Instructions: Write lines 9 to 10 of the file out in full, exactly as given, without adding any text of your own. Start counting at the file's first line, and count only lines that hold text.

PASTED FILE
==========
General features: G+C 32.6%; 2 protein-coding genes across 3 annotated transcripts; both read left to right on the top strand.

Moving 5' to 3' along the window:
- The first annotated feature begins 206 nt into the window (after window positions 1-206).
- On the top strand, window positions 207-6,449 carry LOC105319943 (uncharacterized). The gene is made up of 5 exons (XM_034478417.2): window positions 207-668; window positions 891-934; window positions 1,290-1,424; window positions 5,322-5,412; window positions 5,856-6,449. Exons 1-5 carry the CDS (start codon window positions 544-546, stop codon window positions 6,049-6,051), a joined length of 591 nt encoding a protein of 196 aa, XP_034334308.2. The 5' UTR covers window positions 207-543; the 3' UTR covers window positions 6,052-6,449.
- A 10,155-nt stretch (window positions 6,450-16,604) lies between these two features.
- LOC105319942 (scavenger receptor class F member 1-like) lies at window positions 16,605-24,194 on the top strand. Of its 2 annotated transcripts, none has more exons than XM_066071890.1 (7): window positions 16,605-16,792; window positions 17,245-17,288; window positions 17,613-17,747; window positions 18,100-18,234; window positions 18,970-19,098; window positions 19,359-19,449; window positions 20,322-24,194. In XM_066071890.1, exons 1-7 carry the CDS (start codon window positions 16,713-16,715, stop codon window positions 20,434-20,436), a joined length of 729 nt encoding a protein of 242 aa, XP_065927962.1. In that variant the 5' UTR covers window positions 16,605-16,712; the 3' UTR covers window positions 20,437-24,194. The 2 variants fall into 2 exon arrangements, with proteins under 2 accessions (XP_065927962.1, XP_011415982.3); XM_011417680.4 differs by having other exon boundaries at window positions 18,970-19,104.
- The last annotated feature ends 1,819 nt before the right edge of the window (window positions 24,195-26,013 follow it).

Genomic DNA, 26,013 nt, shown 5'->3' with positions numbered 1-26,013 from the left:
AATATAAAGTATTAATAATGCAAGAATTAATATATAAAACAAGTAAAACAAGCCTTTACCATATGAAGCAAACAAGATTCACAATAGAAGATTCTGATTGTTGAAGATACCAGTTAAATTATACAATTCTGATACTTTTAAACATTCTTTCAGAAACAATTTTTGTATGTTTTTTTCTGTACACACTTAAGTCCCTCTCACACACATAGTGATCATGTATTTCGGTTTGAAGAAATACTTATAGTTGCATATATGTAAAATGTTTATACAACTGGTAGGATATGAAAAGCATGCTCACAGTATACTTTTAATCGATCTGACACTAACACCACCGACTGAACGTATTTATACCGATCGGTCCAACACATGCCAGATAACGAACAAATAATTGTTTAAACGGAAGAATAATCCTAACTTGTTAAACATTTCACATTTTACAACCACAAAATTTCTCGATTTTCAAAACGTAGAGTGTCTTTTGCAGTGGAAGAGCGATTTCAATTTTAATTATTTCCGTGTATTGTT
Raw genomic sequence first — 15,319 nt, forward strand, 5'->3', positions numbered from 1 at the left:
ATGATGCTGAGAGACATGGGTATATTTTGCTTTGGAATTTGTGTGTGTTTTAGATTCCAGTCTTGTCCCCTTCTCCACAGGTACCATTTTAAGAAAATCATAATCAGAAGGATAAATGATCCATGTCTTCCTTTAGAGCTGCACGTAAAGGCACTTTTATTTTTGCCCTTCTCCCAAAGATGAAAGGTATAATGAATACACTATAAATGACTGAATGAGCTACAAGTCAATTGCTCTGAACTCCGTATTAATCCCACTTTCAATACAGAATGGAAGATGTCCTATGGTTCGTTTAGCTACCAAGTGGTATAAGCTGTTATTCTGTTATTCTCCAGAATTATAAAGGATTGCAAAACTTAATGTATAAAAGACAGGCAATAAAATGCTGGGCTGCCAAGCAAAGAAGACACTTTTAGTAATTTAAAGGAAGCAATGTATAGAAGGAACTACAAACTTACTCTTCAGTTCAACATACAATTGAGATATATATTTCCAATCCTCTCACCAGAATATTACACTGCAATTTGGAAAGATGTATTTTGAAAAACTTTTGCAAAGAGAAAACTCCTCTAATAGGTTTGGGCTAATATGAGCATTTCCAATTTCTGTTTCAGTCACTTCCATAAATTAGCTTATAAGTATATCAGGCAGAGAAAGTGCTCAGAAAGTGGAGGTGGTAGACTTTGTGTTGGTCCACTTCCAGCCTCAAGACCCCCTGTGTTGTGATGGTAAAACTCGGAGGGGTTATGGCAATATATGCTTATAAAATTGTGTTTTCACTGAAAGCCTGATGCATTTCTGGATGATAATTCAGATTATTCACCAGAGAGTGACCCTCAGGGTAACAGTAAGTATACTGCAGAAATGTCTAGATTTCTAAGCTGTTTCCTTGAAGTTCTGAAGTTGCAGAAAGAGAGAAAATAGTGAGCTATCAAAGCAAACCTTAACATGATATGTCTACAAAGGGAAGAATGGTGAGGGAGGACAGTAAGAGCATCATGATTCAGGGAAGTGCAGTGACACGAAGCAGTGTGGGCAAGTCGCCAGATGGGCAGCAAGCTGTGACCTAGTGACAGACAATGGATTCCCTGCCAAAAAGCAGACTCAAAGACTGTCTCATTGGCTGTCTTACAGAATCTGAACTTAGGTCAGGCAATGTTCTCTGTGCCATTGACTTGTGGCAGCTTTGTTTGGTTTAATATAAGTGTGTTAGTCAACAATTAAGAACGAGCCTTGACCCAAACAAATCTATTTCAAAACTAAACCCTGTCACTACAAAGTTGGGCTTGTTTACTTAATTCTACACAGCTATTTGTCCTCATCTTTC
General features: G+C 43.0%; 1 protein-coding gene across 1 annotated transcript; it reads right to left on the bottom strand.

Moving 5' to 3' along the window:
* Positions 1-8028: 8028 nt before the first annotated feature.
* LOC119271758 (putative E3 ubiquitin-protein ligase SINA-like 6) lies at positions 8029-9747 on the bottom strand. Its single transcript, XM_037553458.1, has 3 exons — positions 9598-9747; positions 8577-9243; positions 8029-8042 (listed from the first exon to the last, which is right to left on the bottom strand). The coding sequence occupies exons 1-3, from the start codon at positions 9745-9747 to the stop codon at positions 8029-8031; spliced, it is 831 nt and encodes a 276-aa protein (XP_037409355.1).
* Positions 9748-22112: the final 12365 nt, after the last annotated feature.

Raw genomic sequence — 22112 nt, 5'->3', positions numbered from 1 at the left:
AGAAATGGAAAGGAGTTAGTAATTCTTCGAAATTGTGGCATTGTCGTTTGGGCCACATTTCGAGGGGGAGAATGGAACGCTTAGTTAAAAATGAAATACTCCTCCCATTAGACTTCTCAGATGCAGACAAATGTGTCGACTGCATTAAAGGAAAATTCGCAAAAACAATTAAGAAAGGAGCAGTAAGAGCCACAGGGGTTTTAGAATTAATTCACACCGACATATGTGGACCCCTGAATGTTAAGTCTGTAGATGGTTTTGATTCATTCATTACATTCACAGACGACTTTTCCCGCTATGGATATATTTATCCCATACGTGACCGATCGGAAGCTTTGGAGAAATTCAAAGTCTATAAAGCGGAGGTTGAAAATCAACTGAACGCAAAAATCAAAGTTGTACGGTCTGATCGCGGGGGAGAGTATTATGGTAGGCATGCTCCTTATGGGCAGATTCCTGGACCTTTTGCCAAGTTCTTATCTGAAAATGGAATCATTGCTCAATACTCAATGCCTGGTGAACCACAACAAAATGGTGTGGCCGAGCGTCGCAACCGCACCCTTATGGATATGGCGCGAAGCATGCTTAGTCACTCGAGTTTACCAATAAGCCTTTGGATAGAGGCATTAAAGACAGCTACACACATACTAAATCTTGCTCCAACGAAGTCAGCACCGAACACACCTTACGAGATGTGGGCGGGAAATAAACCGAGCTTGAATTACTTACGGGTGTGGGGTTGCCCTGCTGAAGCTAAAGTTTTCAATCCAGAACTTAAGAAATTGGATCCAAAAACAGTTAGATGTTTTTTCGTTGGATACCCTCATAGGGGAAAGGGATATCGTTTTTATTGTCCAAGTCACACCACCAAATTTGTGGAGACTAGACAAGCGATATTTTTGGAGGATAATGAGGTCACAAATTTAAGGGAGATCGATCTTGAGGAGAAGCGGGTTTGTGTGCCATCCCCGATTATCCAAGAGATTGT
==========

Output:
AATATAAAGTATTAATAATGCAAGAATTAATATATAAAACAAGTAAAACAAGCCTTTACCATATGAAGCAAACAAGATTCACAATAGAAGATTCTGATTGTTGAAGATACCAGTTAAATTATACAATTCTGATACTTTTAAACATTCTTTCAGAAACAATTTTTGTATGTTTTTTTCTGTACACACTTAAGTCCCTCTCACACACATAGTGATCATGTATTTCGGTTTGAAGAAATACTTATAGTTGCATATATGTAAAATGTTTATACAACTGGTAGGATATGAAAAGCATGCTCACAGTATACTTTTAATCGATCTGACACTAACACCACCGACTGAACGTATTTATACCGATCGGTCCAACACATGCCAGATAACGAACAAATAATTGTTTAAACGGAAGAATAATCCTAACTTGTTAAACATTTCACATTTTACAACCACAAAATTTCTCGATTTTCAAAACGTAGAGTGTCTTTTGCAGTGGAAGAGCGATTTCAATTTTAATTATTTCCGTGTATTGTT
Raw genomic sequence first — 15,319 nt, forward strand, 5'->3', positions numbered from 1 at the left: